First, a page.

Empathy is defined as the action of understanding, being aware of, being sensitive to, and vicariously experiencing the feelings, thoughts, and experience of another of either the past or present without having the feelings, thoughts, and experience fully communicated in an objectively explicit manner. Sounds simple enough, doesn’t it? And, if it’s so simple, why is there such a lack of it, especially in a time when we have enough history, knowledge, and more to understand the suffering of others? Why do people have to take to the streets year after year to defend their existence when their existence should be protected? Why must anyone have to fight for a peaceful life with their fundamental human rights intact because hate deemed them as “the other” somewhere along the line? I don’t have all the answers to that, but I do have one — it’s because too many people have allowed their privilege to make them complacent and, in turn, have forgotten how to care for others who don’t share their same situation.
I’ll be the first to say that I’ve experienced privilege in my lifetime. I may not be rich, but I’m still a cis white woman, and I’m aware that just that alone has granted me more privilege than most. Sure, I’ve been scared to walk home alone in the dark, but I’ve never feared for my life after being pulled over by a police officer or been concerned for my safety because of who I chose to love, for example. I’ll never understand the fear that many face each day, but I’m making a choice to listen to their struggle so that I can 1) understand their experiences and 2) change my own perspectives, attitudes, actions, and more so that I can do better. Sometimes this may mean facing uncomfortable truths or biases I didn’t even recognize in myself, but that’s part of empathy; that’s part of making society better for those it has wronged for far too long.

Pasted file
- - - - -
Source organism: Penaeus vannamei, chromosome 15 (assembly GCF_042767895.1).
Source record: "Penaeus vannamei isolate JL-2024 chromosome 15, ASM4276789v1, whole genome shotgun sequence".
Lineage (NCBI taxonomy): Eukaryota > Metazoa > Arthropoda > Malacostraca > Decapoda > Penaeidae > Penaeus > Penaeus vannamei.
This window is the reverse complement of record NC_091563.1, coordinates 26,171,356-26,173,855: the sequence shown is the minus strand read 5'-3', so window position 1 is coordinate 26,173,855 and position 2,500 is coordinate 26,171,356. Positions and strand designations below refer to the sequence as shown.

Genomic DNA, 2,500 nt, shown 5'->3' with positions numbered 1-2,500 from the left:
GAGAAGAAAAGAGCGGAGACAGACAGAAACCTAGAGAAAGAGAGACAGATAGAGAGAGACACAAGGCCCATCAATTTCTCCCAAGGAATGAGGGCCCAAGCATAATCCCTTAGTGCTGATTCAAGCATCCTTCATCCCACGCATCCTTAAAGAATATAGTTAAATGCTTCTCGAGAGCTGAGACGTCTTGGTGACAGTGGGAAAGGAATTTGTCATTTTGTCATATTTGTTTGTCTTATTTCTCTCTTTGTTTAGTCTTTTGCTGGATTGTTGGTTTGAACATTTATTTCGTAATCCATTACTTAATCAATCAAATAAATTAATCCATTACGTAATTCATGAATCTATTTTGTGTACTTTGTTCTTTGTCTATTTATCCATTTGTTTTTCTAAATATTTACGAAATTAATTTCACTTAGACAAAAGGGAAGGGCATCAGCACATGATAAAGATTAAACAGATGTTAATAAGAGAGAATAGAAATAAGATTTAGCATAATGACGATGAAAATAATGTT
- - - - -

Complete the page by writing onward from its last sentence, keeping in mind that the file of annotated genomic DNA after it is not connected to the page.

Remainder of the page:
As I sit here writing this, I know my words will probably make people angry, perhaps even some people that I know. But that’s okay. I’d instead take misplaced anger from others than continue to live a life living in ignorance of what’s happening around me. I’ll face anger to fight for the rights of those around me. Maybe if we took more time to listen to each other and to recognize our personal world isn’t a reflection of the entire world around us, we could move toward breaking down the barriers of privilege that continue to hurt many within our society. Listening may feel like a small act when faced with so many changes that need to be made. Still, it’s also a step forward in the right direction because, in reality, all people really want is to be heard and to be understood and to be treated with the dignity and respect that they deserve.
Like I said, I don’t have all the answers. I’m just a person with a keyboard and a lot of thoughts bouncing around in her head. If I can leave you with anything, I want to leave you with this poem by Morgan Harper Nichols. In just a few words, she perfectly describes the action of empathy that I hope I exhibit and that I hope we can all learn to manifest now and in the future.